I wiped away the fog from the mirror and looked at myself, really looked at myself for the first time in so very long. I wasn’t sure who I was looking at. The dark auburn curls were the same, even if I could see the odd wisp of gray here and there. My eyes were still the strange light brown-green-yellow mix they’d always been, even if they didn’t smile anymore. Weren’t Irish eyes always supposed to smile? I was still covered in freckles. Honestly I’m thirty-nine, nearly forty and I’ve still got the damned splash of brown spots that tumble across my nose and cheeks, dancing between the crows feet I’d developed at the corners of my eyes and up into my hair. The tiny dark prints continued down my neck, across my chest and shoulders and then left a trail southward on my spine. I looked at the pallid woman in the mirror, remembering someone who thought my freckles were tempting when he’d kissed his way around my entire body, ‘connecting the dots’ as he’d tease…
Stop. Just don’t go there. Thinking of him would come to no good.
I stepped from the steamy inner cupboard of my bathroom — which held the toilet and shower stall — to the larger bathroom beyond. My mother had put the dammed mirror up in the shower, claiming it helped her make sure she got the soap all out of her hair. I just used my hands to feel for it, but, whatever. It was her house; she could do as she pleased. She’s been gone for over ten years, and somehow, I can’t bring myself to take the darned thing down. Yet another place where I’d stalled out in my life. When I came back to this house four months ago I was determined to make it my own, and not to simply live in the home my parents had bequeathed to me upon their deaths. I’d done nothing to change any of the rooms, save one. Thoughts of the occupant made me smile. The room deserved to reflect the one living in it. Except of course, nothing had changed in my bedroom; it looked just as it had in my childhood. If I could escape to those days I would... and oh, the changes I would make.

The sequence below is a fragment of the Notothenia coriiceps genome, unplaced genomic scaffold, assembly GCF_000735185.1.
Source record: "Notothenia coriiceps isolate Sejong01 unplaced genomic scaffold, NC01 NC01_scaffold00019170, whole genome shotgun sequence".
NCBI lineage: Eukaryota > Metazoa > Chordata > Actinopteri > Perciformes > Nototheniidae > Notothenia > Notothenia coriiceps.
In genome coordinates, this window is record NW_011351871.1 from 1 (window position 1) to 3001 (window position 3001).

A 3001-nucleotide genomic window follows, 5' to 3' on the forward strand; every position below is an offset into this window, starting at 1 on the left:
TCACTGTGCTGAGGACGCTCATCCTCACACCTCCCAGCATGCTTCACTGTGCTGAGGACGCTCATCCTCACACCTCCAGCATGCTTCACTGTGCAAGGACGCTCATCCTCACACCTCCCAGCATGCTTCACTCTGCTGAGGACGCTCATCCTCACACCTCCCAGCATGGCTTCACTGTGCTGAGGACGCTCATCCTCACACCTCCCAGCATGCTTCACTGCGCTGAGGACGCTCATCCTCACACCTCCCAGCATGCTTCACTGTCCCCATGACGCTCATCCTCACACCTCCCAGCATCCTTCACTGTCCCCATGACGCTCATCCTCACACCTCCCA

I slumped down in the chair at my vanity and ran my fingers through the damp tresses, looking at my face again, dismayed.
“How did you become this person?” I asked her aloud. I was Persephone Gwendolyn MacPhearson, daughter of Robert Walter MacPhearson and Elizabeth Engelsley MacPhearson. I was born to have a charmed life. My father was the liaison between the Ministry of Magic and the International Confederation of Wizards. My mother, an internationally recognized Herbologist and apothecary. The seventh daughter, the baby, Daddy’s little princess. I was to get an education, follow in my mother’s career, have my marriage arranged to a fine young man from an upstanding pure-blood line and then have my own children to be raised as I was; pampered, privileged, proud. It was the bedtime fairy tale of my childhood. One out of four isn’t that bad… is it? I scoffed at my own stupidity of youth.
In my life, I’d watched as the world I believed I would inherit disappeared. I’d betrayed the only friend who stood by me as I attempted to stand on my own and did not do the one thing she’d asked of me in all the years we’d known each other. I refused marry someone who loved me. I’d left a child alone and unprotected in the world. I watched as the Wizarding world nearly collapsed under darkness. I was a miserable failure as a witch, a friend, a daughter, but I was trying now. I had a reason to live a better life. I owed their memories that much.